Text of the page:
The Current

How to succeed in high school, get into college

Senior+Janice+working+with+Career%2FCenter+Information+Coordinator+Kate+Heald+on+the+college+application+process.
Senior Janice working with Career/Center Information Coordinator Kate Heald on the college application process.

Senior Janice working with Career/Center Information Coordinator Kate Heald on the college application process.

Spencer Neill

Spencer Neill

Senior Janice working with Career/Center Information Coordinator Kate Heald on the college application process.

Janice Asabere

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If you want to be successful and make six figures a year, then you’re probably stressing about what you’re going to do at college, or eventually, you’re going to stress.

Now, I’m not enrolled in college yet, so I’m right there struggling with y’all. But I do have a few tips and tricks that’ll send you in the right direction.

Step one: Hang out with people who have the same vision as you. Most of your peers might have a fixed mindset and are focused on the things around them, instead of the things ahead of them. If your friends would rather go out for lunch or roam the hallways instead of going on college visits, then you already know what to do. Drop them because they’re playing games.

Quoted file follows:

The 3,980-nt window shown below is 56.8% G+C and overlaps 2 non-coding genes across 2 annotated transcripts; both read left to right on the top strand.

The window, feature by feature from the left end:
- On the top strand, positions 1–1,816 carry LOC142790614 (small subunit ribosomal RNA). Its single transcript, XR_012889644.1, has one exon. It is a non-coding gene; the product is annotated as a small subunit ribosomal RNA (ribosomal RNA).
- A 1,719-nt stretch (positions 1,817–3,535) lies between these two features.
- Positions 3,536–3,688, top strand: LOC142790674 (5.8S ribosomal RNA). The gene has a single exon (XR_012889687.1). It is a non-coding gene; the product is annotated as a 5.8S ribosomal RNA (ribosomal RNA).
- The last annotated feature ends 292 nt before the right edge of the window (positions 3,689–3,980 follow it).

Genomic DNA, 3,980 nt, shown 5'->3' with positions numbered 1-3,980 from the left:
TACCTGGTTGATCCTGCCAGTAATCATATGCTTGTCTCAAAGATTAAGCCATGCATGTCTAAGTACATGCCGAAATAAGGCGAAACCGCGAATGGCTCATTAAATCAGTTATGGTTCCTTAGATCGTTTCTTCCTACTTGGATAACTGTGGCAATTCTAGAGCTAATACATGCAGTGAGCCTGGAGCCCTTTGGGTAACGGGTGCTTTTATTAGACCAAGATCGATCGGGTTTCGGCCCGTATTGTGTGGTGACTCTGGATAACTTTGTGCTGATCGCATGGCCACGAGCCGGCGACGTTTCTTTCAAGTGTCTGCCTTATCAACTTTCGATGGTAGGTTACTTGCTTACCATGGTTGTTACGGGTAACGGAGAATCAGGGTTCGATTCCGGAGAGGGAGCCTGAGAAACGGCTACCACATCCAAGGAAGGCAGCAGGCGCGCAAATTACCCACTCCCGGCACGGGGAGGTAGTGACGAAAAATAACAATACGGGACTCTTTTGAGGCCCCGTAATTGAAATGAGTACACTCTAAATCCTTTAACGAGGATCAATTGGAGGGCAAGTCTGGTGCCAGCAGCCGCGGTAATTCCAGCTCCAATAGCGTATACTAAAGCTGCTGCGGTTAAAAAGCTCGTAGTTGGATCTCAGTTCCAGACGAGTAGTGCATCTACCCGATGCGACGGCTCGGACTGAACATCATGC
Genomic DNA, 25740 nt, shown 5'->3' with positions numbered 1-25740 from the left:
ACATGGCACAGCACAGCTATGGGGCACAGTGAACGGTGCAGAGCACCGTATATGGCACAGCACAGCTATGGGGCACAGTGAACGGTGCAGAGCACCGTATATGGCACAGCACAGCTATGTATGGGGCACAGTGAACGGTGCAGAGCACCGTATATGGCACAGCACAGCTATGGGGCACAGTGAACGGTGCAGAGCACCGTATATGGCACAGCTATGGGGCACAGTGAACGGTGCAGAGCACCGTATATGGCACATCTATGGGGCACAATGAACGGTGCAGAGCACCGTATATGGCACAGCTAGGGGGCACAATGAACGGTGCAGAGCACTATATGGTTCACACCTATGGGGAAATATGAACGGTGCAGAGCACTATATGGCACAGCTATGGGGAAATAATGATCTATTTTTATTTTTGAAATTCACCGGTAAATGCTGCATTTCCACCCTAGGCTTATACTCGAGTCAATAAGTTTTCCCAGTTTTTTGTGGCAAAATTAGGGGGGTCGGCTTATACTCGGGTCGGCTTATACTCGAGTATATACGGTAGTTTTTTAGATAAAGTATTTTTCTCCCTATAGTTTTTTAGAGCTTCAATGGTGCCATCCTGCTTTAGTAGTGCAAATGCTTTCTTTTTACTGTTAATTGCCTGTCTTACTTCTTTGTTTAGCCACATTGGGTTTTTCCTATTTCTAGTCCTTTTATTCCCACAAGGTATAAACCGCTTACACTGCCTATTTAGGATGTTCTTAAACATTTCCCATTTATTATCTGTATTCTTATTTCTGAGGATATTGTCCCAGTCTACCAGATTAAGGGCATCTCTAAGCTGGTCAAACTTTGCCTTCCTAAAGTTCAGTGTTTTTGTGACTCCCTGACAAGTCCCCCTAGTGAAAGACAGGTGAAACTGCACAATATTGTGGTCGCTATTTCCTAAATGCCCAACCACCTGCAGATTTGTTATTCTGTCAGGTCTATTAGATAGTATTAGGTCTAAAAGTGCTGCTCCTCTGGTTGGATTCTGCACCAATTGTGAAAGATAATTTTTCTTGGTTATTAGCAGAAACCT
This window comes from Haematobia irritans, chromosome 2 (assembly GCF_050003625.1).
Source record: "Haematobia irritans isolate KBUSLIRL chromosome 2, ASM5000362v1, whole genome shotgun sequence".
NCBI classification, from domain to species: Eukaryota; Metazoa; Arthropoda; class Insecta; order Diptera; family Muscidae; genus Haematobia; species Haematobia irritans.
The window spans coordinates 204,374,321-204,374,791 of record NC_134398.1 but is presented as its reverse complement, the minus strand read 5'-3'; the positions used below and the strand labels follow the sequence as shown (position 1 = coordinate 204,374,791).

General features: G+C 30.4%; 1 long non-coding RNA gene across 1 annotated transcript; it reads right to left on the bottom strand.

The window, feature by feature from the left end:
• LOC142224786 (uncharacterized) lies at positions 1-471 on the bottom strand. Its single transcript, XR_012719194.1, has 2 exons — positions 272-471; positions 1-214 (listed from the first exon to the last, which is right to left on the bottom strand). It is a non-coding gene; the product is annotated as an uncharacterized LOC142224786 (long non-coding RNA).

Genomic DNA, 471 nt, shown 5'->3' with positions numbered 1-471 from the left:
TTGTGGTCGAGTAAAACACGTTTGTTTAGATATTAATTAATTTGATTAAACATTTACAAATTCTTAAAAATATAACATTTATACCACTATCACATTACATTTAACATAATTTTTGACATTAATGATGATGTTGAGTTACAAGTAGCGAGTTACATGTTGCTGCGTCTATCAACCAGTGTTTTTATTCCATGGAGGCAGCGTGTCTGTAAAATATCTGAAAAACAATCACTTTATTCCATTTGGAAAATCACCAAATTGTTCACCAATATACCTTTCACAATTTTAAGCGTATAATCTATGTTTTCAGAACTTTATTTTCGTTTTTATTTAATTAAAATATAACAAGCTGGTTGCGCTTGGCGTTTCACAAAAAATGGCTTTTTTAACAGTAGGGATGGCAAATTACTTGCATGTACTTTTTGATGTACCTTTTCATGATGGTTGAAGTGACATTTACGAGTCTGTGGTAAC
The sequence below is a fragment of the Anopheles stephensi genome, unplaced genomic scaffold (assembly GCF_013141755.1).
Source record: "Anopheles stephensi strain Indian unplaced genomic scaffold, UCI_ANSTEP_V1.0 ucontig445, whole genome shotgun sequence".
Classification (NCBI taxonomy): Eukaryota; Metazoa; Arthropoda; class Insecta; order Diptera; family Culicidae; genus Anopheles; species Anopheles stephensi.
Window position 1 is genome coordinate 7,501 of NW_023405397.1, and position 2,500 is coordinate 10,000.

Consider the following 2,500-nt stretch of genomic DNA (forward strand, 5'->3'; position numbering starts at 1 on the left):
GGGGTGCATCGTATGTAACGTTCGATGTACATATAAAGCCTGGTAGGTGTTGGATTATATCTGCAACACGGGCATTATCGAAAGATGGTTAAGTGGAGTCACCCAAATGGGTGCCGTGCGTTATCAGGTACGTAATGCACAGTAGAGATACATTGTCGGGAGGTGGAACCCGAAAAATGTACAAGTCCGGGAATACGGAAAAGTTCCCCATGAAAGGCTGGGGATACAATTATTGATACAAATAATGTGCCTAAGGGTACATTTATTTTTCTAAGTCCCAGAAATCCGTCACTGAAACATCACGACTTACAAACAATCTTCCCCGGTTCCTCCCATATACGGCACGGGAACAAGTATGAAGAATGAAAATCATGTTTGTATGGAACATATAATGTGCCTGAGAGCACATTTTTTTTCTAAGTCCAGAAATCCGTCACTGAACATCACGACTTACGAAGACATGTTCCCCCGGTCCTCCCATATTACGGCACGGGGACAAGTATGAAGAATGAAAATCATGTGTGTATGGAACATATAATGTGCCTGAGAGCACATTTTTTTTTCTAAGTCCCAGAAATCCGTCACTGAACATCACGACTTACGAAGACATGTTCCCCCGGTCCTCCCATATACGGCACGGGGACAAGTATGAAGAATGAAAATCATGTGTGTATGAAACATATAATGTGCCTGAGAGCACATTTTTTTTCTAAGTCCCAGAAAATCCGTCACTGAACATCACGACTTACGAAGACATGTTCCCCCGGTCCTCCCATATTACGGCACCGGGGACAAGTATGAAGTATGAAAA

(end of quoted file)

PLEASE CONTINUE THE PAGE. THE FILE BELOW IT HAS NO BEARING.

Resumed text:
Step two: If you need help and you can’t get that from your parents, join ACES or College Tracks. Both groups will help you with things like brag sheets, college visits, FAFSA applications and everything else that you need to be college ready.

Step three: Make sure your college essay is as tough as it possibly can be because that’s the only personal aspect that colleges see. Your test scores and transcripts could be trash, but how you sell yourself on your essay could save you. I know a couple graduates who weren’t the best students, but still got into college because they knew how to brand themselves.

Step four: Only allow your college recommendations to be written by teachers who genuinely like you. If you can’t have a one-on-one conversation with your teacher, don’t have them writing anything for you because they don’t have your best interests.

Step five: Obviously apply to colleges that you’re passionate about and ones you know you can get into. When the time comes and you’re rejected by Harvard, you can’t blame anybody but yourself.

Step six: This is going to sound corny, but believe in yourself because who else will? It’s easy to overlook someone who’s insecure.

Remember, we’re going to be adults soon, therefore there’s no time to fool around.

 

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